The new president of UBS meets more requirements than that of Deutsche

The new president of UBS meets more requirements than that of Deutsche
1637613497 060642 1637613586 rrss normal.jpg

Colm Kelleher has the right resume for the world’s largest wealth manager

 

Globalization is very present in the boards of directors of European investment banks. UBS and Deutsche Bank have appointed an Irishman and a Dutchman as their respective new presidents. The choice of the Swiss bank, Colm Kelleher, formerly chaired by Morgan Stanley, meets more requirements than the choice of the German bank, Alexander Wynaendts, formerly head of the insurance company Aegon.

Kelleher has the right resume for the world’s largest wealth manager. He played an essential role in the Wall Street company’s strategic shift toward that business after the 2008 crisis. His last role was getting private banking and business developers to work together, a key task for UBS. Doing better could reduce the bank’s $ 60 billion valuation difference with Morgan Stanley, valued at 2.4 times its future tangible book value, a multiple comfortably double that of UBS.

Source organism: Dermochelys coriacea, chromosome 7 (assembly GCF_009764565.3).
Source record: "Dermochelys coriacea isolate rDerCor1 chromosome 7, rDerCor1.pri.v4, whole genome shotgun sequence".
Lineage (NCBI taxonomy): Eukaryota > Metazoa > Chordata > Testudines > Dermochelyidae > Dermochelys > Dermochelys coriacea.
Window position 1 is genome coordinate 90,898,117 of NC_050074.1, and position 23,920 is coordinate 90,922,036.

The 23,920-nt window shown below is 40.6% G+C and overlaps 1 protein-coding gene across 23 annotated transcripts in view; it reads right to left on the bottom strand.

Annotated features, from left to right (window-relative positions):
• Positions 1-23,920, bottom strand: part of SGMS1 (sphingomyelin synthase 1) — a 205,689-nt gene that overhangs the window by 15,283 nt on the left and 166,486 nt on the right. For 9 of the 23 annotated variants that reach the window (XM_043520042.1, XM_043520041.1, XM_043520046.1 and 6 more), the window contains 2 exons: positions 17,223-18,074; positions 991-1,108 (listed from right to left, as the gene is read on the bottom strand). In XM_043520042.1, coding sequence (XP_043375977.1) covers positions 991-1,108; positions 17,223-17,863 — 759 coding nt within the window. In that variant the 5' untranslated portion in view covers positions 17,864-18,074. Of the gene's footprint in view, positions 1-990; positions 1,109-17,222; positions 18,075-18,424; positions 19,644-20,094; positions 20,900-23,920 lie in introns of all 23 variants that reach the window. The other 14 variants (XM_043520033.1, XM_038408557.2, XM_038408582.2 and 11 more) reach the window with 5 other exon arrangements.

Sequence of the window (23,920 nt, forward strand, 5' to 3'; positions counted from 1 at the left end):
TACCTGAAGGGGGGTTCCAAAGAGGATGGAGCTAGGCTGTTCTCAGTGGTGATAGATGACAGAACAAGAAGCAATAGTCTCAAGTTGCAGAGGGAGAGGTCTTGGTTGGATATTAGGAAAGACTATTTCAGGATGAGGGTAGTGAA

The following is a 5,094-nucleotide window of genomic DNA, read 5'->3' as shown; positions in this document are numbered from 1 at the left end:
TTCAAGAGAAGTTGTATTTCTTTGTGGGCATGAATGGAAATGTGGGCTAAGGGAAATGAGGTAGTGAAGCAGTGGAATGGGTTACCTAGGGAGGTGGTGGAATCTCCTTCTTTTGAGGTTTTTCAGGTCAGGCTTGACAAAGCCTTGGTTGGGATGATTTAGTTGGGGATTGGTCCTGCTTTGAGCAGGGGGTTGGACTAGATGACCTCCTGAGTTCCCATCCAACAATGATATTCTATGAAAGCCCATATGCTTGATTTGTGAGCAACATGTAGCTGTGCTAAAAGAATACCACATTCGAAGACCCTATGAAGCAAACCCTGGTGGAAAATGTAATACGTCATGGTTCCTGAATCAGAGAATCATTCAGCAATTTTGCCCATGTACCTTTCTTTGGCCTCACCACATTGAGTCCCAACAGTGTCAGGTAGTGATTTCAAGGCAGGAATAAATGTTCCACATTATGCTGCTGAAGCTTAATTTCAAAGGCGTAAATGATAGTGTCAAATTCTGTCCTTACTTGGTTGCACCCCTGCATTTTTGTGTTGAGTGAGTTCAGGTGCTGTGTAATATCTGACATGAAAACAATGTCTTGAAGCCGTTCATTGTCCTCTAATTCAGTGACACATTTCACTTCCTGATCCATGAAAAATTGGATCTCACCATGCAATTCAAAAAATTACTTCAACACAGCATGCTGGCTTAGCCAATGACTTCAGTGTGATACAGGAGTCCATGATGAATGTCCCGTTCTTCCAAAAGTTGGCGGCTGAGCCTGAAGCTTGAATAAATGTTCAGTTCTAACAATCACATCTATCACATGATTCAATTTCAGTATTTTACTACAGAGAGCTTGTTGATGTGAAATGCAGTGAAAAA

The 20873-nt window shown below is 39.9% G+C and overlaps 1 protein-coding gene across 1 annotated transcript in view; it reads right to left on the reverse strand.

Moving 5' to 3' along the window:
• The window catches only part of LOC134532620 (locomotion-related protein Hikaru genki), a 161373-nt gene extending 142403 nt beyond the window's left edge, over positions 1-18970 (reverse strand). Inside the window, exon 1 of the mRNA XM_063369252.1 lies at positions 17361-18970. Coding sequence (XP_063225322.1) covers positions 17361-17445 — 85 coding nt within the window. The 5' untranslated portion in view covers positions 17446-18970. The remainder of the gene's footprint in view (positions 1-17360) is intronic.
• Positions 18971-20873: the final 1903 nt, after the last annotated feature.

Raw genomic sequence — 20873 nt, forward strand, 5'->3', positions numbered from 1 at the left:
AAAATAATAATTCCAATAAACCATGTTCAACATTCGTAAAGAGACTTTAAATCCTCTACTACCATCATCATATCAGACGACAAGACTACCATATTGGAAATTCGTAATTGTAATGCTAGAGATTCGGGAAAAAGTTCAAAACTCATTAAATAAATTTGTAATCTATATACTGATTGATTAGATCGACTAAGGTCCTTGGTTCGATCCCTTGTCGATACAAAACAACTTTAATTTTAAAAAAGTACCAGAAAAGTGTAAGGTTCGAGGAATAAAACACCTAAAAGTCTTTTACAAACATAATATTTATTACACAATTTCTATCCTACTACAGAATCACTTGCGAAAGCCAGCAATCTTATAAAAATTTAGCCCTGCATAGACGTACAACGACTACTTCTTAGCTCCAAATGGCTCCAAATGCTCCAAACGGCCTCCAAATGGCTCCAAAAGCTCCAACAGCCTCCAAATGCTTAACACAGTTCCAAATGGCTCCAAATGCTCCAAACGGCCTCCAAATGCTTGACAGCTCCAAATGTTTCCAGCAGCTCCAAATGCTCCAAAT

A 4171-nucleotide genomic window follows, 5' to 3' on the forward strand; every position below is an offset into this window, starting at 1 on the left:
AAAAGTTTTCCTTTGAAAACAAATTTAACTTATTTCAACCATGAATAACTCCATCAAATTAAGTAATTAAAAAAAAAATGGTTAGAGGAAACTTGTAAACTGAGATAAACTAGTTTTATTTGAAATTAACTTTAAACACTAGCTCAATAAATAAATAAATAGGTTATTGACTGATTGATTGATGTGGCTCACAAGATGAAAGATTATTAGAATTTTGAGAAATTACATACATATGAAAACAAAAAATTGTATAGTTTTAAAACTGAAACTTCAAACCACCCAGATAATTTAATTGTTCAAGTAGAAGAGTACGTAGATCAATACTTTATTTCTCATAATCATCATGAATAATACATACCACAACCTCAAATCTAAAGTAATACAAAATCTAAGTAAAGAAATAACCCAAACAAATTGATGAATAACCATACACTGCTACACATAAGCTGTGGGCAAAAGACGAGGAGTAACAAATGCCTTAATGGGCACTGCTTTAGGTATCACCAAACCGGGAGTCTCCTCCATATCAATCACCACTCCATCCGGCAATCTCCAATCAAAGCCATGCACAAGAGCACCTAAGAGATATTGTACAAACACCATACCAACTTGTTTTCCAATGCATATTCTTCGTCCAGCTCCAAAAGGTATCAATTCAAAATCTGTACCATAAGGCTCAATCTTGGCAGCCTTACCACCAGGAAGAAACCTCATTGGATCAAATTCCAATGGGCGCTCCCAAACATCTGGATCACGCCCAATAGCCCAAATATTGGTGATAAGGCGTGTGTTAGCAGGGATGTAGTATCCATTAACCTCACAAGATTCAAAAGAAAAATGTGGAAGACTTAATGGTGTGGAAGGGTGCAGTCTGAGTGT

Wynaendts is a less clear choice for Deutsche. The Dutchman’s last banking job was completed in 1997. It is true that he has been on Citigroup’s board since 2019, and insurers are important counterparts for fixed-income operators, one of the German group’s most important businesses. Still, Wynaendts will be a newcomer to the German financial circle. Furthermore, Deutsche’s domestic market is more important, since last year it brought in almost twice as much revenue as the American markets. One of the key issues facing Deutsche is to reactivate the merger with the state bank Commerzbank. The country’s likely next chancellor, Olaf Scholz, was heavily involved in the latest attempt. Deutsche CEO Christian Sewing and Vice President Norbert Winkeljohann will have to deal with the hassle of government relations.

One of the reasons for choosing Wynaendts was his M&A experience at Aegon, who bought and sold companies during his tenure. A steep learning curve awaits you in Frankfurt.